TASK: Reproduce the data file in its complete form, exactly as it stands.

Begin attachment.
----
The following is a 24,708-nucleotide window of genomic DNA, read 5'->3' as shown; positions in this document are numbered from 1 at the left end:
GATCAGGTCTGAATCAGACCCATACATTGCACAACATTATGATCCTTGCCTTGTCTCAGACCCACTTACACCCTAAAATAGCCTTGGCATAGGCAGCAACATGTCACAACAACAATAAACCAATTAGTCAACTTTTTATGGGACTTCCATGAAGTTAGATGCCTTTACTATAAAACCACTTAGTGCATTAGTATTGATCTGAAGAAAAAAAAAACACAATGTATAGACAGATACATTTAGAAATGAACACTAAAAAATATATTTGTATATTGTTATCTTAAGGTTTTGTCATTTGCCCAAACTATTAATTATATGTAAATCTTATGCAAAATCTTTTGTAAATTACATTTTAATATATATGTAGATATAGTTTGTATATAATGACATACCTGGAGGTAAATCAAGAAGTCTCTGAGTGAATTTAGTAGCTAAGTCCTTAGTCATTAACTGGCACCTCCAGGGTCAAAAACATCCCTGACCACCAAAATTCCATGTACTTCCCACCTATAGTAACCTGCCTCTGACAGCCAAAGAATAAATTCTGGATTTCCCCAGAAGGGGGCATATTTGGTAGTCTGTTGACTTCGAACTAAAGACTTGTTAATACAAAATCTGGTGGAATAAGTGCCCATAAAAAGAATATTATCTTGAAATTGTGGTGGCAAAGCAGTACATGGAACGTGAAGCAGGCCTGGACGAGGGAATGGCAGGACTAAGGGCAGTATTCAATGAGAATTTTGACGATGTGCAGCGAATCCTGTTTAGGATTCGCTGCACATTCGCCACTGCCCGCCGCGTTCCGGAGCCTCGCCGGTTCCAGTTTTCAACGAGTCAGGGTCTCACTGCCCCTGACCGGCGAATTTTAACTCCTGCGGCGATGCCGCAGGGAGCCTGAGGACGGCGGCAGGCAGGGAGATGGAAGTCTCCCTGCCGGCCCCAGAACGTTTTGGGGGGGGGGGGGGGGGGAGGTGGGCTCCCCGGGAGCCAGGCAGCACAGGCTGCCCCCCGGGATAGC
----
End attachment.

The following is a 24,708-nucleotide window of genomic DNA, read 5'->3' as shown; positions in this document are numbered from 1 at the left end:
GATCAGGTCTGAATCAGACCCATACATTGCACAACATTATGATCCTTGCCTTGTCTCAGACCCACTTACACCCTAAAATAGCCTTGGCATAGGCAGCAACATGTCACAACAACAATAAACCAATTAGTCAACTTTTTATGGGACTTCCATGAAGTTAGATGCCTTTACTATAAAACCACTTAGTGCATTAGTATTGATCTGAAGAAAAAAAAAACACAATGTATAGACAGATACATTTAGAAATGAACACTAAAAAATATATTTGTATATTGTTATCTTAAGGTTTTGTCATTTGCCCAAACTATTAATTATATGTAAATCTTATGCAAAATCTTTTGTAAATTACATTTTAATATATATGTAGATATAGTTTGTATATAATGACATACCTGGAGGTAAATCAAGAAGTCTCTGAGTGAATTTAGTAGCTAAGTCCTTAGTCATTAACTGGCACCTCCAGGGTCAAAAACATCCCTGACCACCAAAATTCCATGTACTTCCCACCTATAGTAACCTGCCTCTGACAGCCAAAGAATAAATTCTGGATTTCCCCAGAAGGGGGCATATTTGGTAGTCTGTTGACTTCGAACTAAAGACTTGTTAATACAAAATCTGGTGGAATAAGTGCCCATAAAAAGAATATTATCTTGAAATTGTGGTGGCAAAGCAGTACATGGAACGTGAAGCAGGCCTGGACGAGGGAATGGCAGGACTAAGGGCAGTATTCAATGAGAATTTTGACGATGTGCAGCGAATCCTGTTTAGGATTCGCTGCACATTCGCCACTGCCCGCCGCGTTCCGGAGCCTCGCCGGTTCCAGTTTTCAACGAGTCAGGGTCTCACTGCCCCTGACCGGCGAATTTTAACTCCTGCGGCGATGCCGCAGGGAGCCTGAGGACGGCGGCAGGCAGGGAGATGGAAGTCTCCCTGCCGGCCCCAGAACGTTTTGGGGGGGGGGGGGGGGGGAGGTGGGCTCCCCGGGAGCCAGGCAGCACAGGCTGCCCCCCGGGATAGC